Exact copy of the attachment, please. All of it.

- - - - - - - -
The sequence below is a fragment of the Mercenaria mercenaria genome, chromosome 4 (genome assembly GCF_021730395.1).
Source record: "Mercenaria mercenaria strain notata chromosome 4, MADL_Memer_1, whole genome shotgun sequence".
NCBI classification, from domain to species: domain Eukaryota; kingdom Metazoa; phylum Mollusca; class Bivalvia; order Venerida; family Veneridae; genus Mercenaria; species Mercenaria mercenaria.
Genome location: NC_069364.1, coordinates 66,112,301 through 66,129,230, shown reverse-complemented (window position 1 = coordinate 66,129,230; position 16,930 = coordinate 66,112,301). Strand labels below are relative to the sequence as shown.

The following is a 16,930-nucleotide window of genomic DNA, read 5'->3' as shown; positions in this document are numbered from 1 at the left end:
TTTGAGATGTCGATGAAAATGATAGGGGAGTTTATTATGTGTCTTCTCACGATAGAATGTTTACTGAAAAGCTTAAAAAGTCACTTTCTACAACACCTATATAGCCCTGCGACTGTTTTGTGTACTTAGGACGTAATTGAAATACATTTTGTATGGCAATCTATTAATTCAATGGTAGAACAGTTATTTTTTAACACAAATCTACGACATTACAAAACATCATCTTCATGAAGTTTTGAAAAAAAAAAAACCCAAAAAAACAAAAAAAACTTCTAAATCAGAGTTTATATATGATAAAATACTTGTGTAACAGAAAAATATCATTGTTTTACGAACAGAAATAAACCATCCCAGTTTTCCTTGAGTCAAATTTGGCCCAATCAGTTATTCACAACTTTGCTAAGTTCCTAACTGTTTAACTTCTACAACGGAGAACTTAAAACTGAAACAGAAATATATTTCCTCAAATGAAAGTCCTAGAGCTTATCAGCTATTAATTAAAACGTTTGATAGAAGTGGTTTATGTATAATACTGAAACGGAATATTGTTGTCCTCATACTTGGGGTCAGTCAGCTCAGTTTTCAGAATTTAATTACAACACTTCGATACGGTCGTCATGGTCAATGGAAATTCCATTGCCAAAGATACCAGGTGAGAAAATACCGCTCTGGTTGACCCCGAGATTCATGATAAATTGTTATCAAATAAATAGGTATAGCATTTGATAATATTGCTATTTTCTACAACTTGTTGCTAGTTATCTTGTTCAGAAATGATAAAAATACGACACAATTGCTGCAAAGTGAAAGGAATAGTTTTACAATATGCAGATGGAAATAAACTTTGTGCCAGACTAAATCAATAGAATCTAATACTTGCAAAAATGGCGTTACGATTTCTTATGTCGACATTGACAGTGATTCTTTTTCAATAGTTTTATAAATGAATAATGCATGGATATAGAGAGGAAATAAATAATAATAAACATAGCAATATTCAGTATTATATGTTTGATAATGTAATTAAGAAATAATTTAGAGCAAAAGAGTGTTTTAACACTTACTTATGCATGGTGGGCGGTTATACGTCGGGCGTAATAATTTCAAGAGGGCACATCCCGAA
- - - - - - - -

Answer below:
The sequence below is a fragment of the Mercenaria mercenaria genome, chromosome 4 (genome assembly GCF_021730395.1).
Source record: "Mercenaria mercenaria strain notata chromosome 4, MADL_Memer_1, whole genome shotgun sequence".
NCBI classification, from domain to species: domain Eukaryota; kingdom Metazoa; phylum Mollusca; class Bivalvia; order Venerida; family Veneridae; genus Mercenaria; species Mercenaria mercenaria.
Genome location: NC_069364.1, coordinates 66,112,301 through 66,129,230, shown reverse-complemented (window position 1 = coordinate 66,129,230; position 16,930 = coordinate 66,112,301). Strand labels below are relative to the sequence as shown.

The following is a 16,930-nucleotide window of genomic DNA, read 5'->3' as shown; positions in this document are numbered from 1 at the left end:
TTTGAGATGTCGATGAAAATGATAGGGGAGTTTATTATGTGTCTTCTCACGATAGAATGTTTACTGAAAAGCTTAAAAAGTCACTTTCTACAACACCTATATAGCCCTGCGACTGTTTTGTGTACTTAGGACGTAATTGAAATACATTTTGTATGGCAATCTATTAATTCAATGGTAGAACAGTTATTTTTTAACACAAATCTACGACATTACAAAACATCATCTTCATGAAGTTTTGAAAAAAAAAAAACCCAAAAAAACAAAAAAAACTTCTAAATCAGAGTTTATATATGATAAAATACTTGTGTAACAGAAAAATATCATTGTTTTACGAACAGAAATAAACCATCCCAGTTTTCCTTGAGTCAAATTTGGCCCAATCAGTTATTCACAACTTTGCTAAGTTCCTAACTGTTTAACTTCTACAACGGAGAACTTAAAACTGAAACAGAAATATATTTCCTCAAATGAAAGTCCTAGAGCTTATCAGCTATTAATTAAAACGTTTGATAGAAGTGGTTTATGTATAATACTGAAACGGAATATTGTTGTCCTCATACTTGGGGTCAGTCAGCTCAGTTTTCAGAATTTAATTACAACACTTCGATACGGTCGTCATGGTCAATGGAAATTCCATTGCCAAAGATACCAGGTGAGAAAATACCGCTCTGGTTGACCCCGAGATTCATGATAAATTGTTATCAAATAAATAGGTATAGCATTTGATAATATTGCTATTTTCTACAACTTGTTGCTAGTTATCTTGTTCAGAAATGATAAAAATACGACACAATTGCTGCAAAGTGAAAGGAATAGTTTTACAATATGCAGATGGAAATAAACTTTGTGCCAGACTAAATCAATAGAATCTAATACTTGCAAAAATGGCGTTACGATTTCTTATGTCGACATTGACAGTGATTCTTTTTCAATAGTTTTATAAATGAATAATGCATGGATATAGAGAGGAAATAAATAATAATAAACATAGCAATATTCAGTATTATATGTTTGATAATGTAATTAAGAAATAATTTAGAGCAAAAGAGTGTTTTAACACTTACTTATGCATGGTGGGCGGTTATACGTCGGGCGTAATAATTTCAAGAGGGCACATCCCGAA